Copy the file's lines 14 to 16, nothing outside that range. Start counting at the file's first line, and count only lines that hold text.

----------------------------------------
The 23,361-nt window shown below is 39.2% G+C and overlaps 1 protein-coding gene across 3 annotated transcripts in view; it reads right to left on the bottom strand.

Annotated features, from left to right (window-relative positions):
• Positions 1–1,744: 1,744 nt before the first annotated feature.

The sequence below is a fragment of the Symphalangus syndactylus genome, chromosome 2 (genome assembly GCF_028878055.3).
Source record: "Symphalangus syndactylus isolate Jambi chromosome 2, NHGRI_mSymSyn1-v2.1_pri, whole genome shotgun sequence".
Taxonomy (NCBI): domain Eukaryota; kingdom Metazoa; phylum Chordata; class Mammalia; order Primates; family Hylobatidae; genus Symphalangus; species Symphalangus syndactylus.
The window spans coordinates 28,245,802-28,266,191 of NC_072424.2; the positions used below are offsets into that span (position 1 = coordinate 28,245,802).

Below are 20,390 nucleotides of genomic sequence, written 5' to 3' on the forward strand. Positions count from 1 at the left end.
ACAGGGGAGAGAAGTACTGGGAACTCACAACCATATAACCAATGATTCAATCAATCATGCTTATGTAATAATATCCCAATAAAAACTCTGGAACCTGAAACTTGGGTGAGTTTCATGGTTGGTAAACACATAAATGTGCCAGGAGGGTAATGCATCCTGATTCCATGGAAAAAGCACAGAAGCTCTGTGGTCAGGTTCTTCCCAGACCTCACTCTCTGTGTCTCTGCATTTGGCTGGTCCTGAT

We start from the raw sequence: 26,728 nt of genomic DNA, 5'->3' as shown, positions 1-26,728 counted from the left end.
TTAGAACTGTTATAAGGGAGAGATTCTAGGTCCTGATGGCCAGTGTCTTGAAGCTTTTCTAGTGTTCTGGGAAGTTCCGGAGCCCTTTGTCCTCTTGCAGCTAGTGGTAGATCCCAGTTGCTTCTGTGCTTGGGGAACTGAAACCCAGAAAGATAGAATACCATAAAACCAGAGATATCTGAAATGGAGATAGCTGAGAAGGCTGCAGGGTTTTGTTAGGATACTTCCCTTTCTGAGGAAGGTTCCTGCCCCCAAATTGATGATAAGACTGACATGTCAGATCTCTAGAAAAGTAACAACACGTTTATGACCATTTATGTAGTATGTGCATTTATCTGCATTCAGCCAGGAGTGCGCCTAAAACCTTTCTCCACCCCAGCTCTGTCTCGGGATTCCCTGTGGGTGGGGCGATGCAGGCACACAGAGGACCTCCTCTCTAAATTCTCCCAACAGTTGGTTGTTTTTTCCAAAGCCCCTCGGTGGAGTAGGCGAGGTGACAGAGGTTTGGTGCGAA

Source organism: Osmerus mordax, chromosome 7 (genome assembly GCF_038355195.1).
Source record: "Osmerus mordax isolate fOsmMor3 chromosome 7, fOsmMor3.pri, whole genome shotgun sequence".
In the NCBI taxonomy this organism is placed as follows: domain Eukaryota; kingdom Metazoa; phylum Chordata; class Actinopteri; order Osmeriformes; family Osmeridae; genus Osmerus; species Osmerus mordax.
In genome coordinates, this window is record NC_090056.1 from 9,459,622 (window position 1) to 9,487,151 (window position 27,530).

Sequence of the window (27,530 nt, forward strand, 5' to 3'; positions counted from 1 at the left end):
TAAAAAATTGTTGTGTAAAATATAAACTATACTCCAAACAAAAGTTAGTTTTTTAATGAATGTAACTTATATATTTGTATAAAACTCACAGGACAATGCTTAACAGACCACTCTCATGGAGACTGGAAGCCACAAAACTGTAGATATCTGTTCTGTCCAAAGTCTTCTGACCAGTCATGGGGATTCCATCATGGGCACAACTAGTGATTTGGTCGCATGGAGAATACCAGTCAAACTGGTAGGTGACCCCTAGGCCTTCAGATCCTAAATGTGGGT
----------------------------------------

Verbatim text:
In the NCBI taxonomy this organism is placed as follows: domain Eukaryota; kingdom Metazoa; phylum Chordata; class Actinopteri; order Osmeriformes; family Osmeridae; genus Osmerus; species Osmerus mordax.
In genome coordinates, this window is record NC_090056.1 from 9,459,622 (window position 1) to 9,487,151 (window position 27,530).

Sequence of the window (27,530 nt, forward strand, 5' to 3'; positions counted from 1 at the left end):